The Insurance Institute for Highway Safety (IIHS) has issued a report that includes new ratings based on recently completed crash test results. Three more midsize SUVs achieved good or acceptable ratings from the Institute in the latest round of small overlap front crash testing. However many models, including three newly rated SUVs from Fiat Chrysler Automobiles and one from Hyundai, continue to struggle with the test.
The Nissan Murano earned a good rating and, with a superior-rated optional front crash prevention system, qualified for the Institute’s highest award, Top Safety Pick+. Among the seven 2015 models in this round of testing, the Jeep Wrangler 4-door model also picked up a good small overlap rating. But the Wrangler offers only marginal protection in side and rear crashes, so IIHS has not made it a recommended choice. It also lacks a fixed roof, so it can’t provide good protection in rollover crashes. The Ford Flex earned an acceptable rating and qualifies for Top Safety Pick.
Seven midsize SUVs now qualify for awards from IIHS. The earlier winners were the Toyota Highlander with Top Safety Pick+ and the Chevrolet Equinox, GMC Terrain, Kia Sorento and Nissan Pathfinder, which all earn Top Safety Pick. Aside from the Wrangler, three other Fiat Chrysler SUVs were tested for small overlap protection and those didn’t fare well. The Dodge Journey earned a poor rating, with the Dodge Durango and Jeep Cherokee getting marginal ratings. The Hyundai Santa Fe also earned a marginal rating.
It might be well to explain how the small overlap test works. It replicates what happens when the front corner of a vehicle collides with another vehicle or an object such as a tree or utility pole. In the test, 25 percent of a vehicle’s front end on the driver’s side strikes a rigid barrier at 40 mph. The test is more difficult than either the head-on crashes conducted by the government or the IIHS moderate overlap test. That’s because in a small overlap test, the main structures of the vehicle’s front-end crush zone are bypassed, making it difficult for the vehicle to manage crash energy. The occupant compartment can collapse as a result.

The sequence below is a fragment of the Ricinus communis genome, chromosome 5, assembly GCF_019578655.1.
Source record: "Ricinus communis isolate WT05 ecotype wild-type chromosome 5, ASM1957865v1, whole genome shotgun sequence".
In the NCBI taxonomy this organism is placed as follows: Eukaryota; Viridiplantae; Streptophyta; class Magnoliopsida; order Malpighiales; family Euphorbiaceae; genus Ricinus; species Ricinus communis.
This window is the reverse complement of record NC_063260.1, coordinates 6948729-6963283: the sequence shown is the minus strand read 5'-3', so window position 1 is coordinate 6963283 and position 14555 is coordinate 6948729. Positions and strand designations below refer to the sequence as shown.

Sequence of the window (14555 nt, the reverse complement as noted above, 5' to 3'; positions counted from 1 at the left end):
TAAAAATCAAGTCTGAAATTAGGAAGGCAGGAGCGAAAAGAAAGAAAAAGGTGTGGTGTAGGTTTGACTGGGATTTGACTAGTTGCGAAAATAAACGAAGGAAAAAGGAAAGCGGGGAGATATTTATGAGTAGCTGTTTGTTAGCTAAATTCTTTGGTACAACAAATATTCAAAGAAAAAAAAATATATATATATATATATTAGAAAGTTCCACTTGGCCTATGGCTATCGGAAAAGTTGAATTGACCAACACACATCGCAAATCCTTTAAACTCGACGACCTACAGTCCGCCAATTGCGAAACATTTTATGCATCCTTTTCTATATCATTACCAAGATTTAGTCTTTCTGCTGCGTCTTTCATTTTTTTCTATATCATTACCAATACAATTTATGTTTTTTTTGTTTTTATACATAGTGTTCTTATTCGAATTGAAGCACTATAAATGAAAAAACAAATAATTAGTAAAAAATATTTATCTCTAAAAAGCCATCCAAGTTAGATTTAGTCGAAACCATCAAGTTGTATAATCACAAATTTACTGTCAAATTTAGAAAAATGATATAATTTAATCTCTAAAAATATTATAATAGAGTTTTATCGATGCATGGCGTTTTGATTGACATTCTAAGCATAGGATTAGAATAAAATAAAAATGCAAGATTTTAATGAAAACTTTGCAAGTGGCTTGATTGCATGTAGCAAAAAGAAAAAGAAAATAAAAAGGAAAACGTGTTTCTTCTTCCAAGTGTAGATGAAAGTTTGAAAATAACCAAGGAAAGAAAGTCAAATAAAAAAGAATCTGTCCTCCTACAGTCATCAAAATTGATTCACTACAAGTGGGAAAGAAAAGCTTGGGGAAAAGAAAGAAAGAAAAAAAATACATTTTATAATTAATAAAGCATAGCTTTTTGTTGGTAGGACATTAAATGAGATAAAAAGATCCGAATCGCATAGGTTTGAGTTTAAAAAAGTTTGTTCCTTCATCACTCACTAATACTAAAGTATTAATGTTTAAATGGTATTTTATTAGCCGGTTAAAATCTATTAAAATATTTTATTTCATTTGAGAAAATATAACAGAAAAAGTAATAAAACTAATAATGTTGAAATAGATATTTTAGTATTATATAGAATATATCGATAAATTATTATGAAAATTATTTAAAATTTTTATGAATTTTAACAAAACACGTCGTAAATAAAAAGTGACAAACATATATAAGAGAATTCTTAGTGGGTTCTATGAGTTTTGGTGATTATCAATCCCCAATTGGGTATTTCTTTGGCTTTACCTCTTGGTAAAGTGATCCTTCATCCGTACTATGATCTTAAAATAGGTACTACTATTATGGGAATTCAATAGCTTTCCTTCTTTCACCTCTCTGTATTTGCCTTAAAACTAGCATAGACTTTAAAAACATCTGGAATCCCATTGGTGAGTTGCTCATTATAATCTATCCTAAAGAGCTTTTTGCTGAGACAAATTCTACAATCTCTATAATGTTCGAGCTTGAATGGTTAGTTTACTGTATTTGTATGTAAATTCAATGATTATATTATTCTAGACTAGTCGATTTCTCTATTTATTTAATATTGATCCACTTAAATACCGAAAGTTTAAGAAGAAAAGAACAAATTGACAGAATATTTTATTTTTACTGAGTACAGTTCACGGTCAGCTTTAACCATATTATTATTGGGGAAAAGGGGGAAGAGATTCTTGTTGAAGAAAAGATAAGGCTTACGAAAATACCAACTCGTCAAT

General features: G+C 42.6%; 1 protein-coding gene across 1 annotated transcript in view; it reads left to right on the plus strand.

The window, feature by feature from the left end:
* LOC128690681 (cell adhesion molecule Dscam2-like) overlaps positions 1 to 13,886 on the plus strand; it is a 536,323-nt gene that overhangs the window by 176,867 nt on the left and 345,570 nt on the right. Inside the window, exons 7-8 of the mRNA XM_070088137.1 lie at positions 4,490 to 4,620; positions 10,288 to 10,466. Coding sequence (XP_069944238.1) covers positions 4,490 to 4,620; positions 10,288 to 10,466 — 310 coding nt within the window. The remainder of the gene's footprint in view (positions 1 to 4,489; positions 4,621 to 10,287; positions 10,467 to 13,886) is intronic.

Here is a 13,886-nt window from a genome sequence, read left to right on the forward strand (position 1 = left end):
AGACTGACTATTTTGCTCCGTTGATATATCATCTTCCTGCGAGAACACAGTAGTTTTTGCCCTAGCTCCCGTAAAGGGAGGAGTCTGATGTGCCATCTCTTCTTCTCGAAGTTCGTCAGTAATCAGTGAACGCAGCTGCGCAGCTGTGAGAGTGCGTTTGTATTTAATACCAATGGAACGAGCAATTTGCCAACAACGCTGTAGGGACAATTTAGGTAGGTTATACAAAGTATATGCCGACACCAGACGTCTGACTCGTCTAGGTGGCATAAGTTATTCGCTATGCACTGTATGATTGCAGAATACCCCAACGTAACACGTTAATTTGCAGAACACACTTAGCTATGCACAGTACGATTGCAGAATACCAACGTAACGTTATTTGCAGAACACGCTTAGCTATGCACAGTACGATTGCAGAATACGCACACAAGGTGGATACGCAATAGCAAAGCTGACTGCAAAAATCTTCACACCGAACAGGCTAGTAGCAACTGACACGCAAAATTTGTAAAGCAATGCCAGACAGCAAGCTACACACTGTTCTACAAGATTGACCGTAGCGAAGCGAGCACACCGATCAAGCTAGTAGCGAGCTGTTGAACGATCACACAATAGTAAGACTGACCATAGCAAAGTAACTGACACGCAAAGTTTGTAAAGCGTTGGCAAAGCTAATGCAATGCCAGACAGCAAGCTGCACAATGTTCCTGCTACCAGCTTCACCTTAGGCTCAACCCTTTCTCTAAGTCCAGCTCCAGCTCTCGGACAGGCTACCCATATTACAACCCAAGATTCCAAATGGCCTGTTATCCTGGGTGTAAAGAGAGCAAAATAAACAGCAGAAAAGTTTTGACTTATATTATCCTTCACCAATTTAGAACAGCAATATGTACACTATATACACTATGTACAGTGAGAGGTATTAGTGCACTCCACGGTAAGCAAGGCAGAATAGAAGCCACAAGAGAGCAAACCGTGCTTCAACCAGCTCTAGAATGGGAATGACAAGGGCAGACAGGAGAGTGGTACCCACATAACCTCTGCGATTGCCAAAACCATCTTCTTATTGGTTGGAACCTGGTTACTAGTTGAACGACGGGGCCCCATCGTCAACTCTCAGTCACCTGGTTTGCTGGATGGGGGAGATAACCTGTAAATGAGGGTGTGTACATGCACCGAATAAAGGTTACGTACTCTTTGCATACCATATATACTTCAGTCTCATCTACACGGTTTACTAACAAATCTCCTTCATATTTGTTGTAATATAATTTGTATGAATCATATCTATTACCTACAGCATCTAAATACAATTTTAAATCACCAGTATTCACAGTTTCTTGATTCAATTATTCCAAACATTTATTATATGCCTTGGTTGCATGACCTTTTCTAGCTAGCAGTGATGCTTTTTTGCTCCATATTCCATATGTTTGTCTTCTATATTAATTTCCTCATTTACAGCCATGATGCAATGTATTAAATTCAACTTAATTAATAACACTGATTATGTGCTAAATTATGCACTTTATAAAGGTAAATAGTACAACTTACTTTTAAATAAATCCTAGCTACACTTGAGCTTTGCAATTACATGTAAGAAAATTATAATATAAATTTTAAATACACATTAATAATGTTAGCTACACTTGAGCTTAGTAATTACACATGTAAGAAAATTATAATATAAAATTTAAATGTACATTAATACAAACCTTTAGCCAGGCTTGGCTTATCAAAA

Since IIHS began small overlap testing in 2012, the automobile manufacturers have responded by taking the test into account when models are redesigned. They are modifying front structures and improving airbags even before a model gets a full overhaul. IIHS Chief Research Officer David Zuby had this to say:
This test presented a major challenge for manufacturers when it was introduced three years ago, and many have adapted quickly. Chrysler, Dodge and Jeep have had some successes with redesigned models, but they haven’t done much in the way of interim improvements. As a result, they still have many models that rate poor or marginal.
The best performer in the current group of seven, according to IIHS, is the redesigned 2015 Murano. It hit all the marks for ideal small overlap protection. In addition to earning a good small overlap rating, the Murano improved its roof strength rating to good from the previous generation’s marginal rating. The optional front crash prevention also is new for 2015. The Murano’s autobrake, according to IIHS, nearly avoided a collision in the 12 mph IIHS track test and reduced the vehicle’s speed by 11 mph in the 25 mph test. The Murano also earned a point for meeting federal criteria for forward collision warning systems.
The Journey was the worst performer in the group, and IIHS says it’s a “classic example of poor small overlap protection.” The occupant compartment failed to hold up, with intrusion measuring as much as 9 inches at the instrument panel and the parking brake pedal, which tore through the dummy’s left lower leg. Injuries to the left hip, left knee and right lower leg also would be possible. The dummy’s head barely contacted the front airbag before sliding off the left side, as the steering column moved to the right. The side curtain airbag failed to deploy, leaving the dummy’s head vulnerable to contact with side structure and outside objects. The Journey was introduced in 2009, and its poor rating applies to the previous models.
Source: Insurance Journal
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